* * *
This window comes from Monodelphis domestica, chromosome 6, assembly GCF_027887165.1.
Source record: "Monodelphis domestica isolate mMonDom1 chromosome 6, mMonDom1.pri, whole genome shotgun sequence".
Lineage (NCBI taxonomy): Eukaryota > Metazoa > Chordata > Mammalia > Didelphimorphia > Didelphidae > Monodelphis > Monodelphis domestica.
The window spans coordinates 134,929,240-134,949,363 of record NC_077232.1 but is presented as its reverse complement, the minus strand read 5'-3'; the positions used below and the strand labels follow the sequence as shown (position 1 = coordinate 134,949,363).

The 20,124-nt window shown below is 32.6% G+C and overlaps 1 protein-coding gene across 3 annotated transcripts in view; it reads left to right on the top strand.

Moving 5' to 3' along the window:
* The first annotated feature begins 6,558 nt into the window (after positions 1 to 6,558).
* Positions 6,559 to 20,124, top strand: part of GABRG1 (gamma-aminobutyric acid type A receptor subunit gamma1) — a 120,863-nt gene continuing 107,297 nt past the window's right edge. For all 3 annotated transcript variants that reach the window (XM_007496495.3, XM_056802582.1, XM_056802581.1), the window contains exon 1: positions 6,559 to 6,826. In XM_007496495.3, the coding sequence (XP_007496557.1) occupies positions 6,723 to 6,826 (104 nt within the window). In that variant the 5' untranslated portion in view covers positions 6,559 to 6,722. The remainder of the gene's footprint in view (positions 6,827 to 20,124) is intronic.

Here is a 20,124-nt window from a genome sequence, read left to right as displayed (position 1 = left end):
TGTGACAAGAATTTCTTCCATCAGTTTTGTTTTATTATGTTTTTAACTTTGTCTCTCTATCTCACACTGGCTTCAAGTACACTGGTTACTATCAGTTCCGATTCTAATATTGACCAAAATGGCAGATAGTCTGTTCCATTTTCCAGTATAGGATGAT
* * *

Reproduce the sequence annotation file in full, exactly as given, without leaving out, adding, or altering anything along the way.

This window comes from Monodelphis domestica, chromosome 6, assembly GCF_027887165.1.
Source record: "Monodelphis domestica isolate mMonDom1 chromosome 6, mMonDom1.pri, whole genome shotgun sequence".
Lineage (NCBI taxonomy): Eukaryota > Metazoa > Chordata > Mammalia > Didelphimorphia > Didelphidae > Monodelphis > Monodelphis domestica.
The window spans coordinates 134,929,240-134,949,363 of record NC_077232.1 but is presented as its reverse complement, the minus strand read 5'-3'; the positions used below and the strand labels follow the sequence as shown (position 1 = coordinate 134,949,363).

The 20,124-nt window shown below is 32.6% G+C and overlaps 1 protein-coding gene across 3 annotated transcripts in view; it reads left to right on the top strand.

Moving 5' to 3' along the window:
* The first annotated feature begins 6,558 nt into the window (after positions 1 to 6,558).
* Positions 6,559 to 20,124, top strand: part of GABRG1 (gamma-aminobutyric acid type A receptor subunit gamma1) — a 120,863-nt gene continuing 107,297 nt past the window's right edge. For all 3 annotated transcript variants that reach the window (XM_007496495.3, XM_056802582.1, XM_056802581.1), the window contains exon 1: positions 6,559 to 6,826. In XM_007496495.3, the coding sequence (XP_007496557.1) occupies positions 6,723 to 6,826 (104 nt within the window). In that variant the 5' untranslated portion in view covers positions 6,559 to 6,722. The remainder of the gene's footprint in view (positions 6,827 to 20,124) is intronic.

Here is a 20,124-nt window from a genome sequence, read left to right as displayed (position 1 = left end):
TGTGACAAGAATTTCTTCCATCAGTTTTGTTTTATTATGTTTTTAACTTTGTCTCTCTATCTCACACTGGCTTCAAGTACACTGGTTACTATCAGTTCCGATTCTAATATTGACCAAAATGGCAGATAGTCTGTTCCATTTTCCAGTATAGGATGAT